His volume rose, he began rocking backwards and forwards from the waist and then patting my exposed shoulder. The girl was aghast, but I looked to her, steeled myself and softly said, “It’s okay. I’m autistic too. I understand.” And I did. I understood both his discomfort and hers and wanted to cry, did cry, because of the embarrassment the girl was feeling. It’s hard having a sibling who’s different. It’s also very hard being that sibling. Choked up but wanting not to display discomfort I stared straight ahead and waited to wind my way up the back of the snake to its open maw where we would spew onto the race course.

Race time. Let’s go!

Self-seeding is nice, it’s comfortable. Done properly it surrounds you with like paced companions that neither challenge nor infringe. It’s also not conducive to best effort. I sighted a faltering runner ahead and attacked as a lion does to a gazelle, willing myself to capture and consume my prey. This was a battle primeval, the most elemental of all actions, victory and life or defeat and death. I slowly reel her in and as I pass she smiles and says, “Good job!” little realizing that her words have saved her from becoming my SECOND BREAKFAST!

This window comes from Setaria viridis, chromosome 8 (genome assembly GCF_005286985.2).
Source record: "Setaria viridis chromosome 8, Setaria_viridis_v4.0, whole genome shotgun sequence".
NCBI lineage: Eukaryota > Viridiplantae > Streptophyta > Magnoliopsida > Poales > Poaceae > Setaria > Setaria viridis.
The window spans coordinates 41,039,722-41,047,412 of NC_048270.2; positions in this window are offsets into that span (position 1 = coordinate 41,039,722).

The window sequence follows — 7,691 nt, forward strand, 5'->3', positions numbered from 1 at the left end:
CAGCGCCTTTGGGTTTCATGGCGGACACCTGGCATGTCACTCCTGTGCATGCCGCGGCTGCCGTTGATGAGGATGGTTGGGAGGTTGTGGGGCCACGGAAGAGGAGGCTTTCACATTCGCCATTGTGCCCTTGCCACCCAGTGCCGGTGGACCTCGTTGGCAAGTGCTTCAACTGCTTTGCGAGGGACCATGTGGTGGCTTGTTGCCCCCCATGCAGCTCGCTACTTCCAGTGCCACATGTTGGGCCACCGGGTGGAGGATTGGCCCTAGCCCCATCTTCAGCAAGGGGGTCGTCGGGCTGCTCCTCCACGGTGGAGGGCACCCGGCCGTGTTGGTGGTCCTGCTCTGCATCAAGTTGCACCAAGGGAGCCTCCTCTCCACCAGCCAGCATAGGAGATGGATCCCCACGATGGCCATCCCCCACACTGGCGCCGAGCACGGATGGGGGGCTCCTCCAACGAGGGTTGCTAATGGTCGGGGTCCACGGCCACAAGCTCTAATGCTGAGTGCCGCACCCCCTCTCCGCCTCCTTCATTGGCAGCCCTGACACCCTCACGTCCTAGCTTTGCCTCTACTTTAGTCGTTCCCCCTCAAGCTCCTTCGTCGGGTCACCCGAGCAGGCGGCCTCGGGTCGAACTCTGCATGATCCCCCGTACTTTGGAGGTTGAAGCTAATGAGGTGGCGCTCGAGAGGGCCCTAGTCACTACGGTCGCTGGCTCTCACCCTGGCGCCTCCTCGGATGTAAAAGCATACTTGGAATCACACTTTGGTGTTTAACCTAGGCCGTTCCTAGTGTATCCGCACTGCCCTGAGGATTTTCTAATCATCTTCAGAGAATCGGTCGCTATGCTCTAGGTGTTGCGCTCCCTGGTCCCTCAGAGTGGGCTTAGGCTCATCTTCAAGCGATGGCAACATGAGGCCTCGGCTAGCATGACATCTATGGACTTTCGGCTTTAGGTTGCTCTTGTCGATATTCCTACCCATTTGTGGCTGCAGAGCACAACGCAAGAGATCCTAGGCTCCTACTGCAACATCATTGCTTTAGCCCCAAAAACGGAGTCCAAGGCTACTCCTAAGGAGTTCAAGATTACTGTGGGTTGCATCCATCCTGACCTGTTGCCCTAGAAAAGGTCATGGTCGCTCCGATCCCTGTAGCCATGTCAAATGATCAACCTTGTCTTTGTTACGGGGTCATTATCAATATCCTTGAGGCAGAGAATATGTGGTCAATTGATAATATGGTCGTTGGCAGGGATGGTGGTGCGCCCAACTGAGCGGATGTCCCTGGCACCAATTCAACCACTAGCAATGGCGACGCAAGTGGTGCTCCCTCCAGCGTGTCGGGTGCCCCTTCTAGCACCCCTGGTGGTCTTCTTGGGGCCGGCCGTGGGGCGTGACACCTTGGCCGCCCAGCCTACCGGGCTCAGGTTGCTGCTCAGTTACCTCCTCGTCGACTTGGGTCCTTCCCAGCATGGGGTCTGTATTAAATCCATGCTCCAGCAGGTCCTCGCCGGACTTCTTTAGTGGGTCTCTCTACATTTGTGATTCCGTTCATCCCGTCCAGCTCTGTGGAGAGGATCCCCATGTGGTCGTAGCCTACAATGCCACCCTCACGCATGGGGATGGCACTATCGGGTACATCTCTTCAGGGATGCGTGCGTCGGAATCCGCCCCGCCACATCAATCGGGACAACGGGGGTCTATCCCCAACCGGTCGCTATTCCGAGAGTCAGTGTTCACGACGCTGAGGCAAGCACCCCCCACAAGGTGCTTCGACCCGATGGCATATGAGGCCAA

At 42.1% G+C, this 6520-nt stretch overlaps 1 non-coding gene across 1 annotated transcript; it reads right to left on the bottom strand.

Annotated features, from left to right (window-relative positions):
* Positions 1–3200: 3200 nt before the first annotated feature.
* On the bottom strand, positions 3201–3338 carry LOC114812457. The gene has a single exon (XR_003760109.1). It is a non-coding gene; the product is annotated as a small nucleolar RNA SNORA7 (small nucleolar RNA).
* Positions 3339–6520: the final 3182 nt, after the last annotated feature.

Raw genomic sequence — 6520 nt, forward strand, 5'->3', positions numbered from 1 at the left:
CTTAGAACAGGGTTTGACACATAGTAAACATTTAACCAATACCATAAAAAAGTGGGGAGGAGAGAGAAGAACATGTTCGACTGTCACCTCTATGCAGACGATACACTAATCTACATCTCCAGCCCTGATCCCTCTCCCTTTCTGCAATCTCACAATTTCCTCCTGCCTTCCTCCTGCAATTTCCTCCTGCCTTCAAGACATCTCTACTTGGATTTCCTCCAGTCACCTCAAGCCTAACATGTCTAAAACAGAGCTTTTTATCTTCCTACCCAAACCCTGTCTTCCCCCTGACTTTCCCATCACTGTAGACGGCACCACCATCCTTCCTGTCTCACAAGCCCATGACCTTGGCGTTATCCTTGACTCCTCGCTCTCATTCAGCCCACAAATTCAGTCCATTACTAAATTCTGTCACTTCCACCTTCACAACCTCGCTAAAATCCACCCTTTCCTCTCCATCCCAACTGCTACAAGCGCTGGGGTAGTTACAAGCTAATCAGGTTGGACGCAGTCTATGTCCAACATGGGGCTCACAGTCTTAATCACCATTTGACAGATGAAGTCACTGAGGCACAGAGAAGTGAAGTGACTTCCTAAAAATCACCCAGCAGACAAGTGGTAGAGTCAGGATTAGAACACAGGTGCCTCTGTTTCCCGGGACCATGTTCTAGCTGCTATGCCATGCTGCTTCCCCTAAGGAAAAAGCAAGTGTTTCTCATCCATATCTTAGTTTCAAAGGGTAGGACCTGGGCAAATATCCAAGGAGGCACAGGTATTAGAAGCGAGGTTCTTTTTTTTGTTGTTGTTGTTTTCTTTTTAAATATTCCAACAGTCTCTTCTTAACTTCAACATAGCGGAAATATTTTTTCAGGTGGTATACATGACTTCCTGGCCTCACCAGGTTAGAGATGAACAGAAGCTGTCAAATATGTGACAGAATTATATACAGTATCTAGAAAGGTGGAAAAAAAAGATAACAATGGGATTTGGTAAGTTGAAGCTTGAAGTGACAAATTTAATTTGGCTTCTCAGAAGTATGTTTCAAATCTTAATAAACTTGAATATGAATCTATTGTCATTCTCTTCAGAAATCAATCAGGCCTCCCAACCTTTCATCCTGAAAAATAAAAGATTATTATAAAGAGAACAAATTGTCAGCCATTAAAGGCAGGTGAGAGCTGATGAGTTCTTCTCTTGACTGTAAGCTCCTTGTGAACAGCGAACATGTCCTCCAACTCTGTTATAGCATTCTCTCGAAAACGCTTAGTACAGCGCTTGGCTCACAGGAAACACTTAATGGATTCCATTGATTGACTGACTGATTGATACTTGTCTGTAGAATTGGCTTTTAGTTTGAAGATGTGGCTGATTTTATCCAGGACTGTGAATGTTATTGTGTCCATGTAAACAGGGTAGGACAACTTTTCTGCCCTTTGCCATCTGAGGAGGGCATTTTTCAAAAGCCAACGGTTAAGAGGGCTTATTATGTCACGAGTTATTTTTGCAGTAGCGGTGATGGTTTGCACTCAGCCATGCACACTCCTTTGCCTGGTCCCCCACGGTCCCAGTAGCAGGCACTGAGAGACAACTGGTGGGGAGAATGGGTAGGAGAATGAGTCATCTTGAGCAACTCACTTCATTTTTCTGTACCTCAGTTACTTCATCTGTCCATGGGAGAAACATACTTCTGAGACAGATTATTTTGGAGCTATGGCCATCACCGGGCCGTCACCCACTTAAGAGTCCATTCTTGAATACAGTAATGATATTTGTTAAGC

We race along. I labor.

The course is a five-kilometer loop that the ten-k folks will run twice. In addition to wanting to best my wife’s pace I also want to finish ahead of all the 10-K racers. My goal is to finish five kilometers in less time than the fastest ten-K racer. The 10,000-meter record is held by Kenenisa Bekele with a time of 26:17.53. Running 6.2 miles at a five-minute-per-mile pace is fast and there are few runners who can achieve this. I’m hoping none of the 12 mph for 6.2-mile elites show up at our little race-day fundraiser. Since I started sixty-five seconds behind the enthusiastic elites, my imaginary twice-as-fast-as-me nemesis only has to average just under five-minute and eleven-second miles. Did I mention ignominy?

As I run I encourage those who are faltering. I encourage, but I also hunt them. Passing runners is like a non-lethal Highlanders game. Every racer that I pass is dead to me, the power he or she once possessed now runs through my veins, muscles and sinews. I will be victorious!

I approach the penultimate turn and see my wife, the great and feared goddess Durga, approaching from the opposite direction, three of six hands outstretched, demanding the high-five ritual of paying tribute to her power. I slap one, two, three hands, screaming, “Go, Durga! Go!” as we slip by one another. I race past the finish, completing my 3.1 miles before any of the 6.2 Mercurian Gods complete theirs, and note my time: Thirty-minutes, fifty-five-seconds, a pace that is the inverse of my long ago 18:30 five-k. I am spent. I am finished. I walk off my fatigue, grabbing water and bananas before returning to a position where I can lie in wait of my goddess, a place where I can cheer and hope and dream.

The goddess Durga approaches. The stopwatch tics. Durga crosses the finish line in 59:28,  a time 22 seconds per mile faster than my pace. She is again victorious.

Today’s race is complete but there will be more. Perhaps someday I will be able to say, “Oh, no! I have most definitely NOT stopped beating my wife.”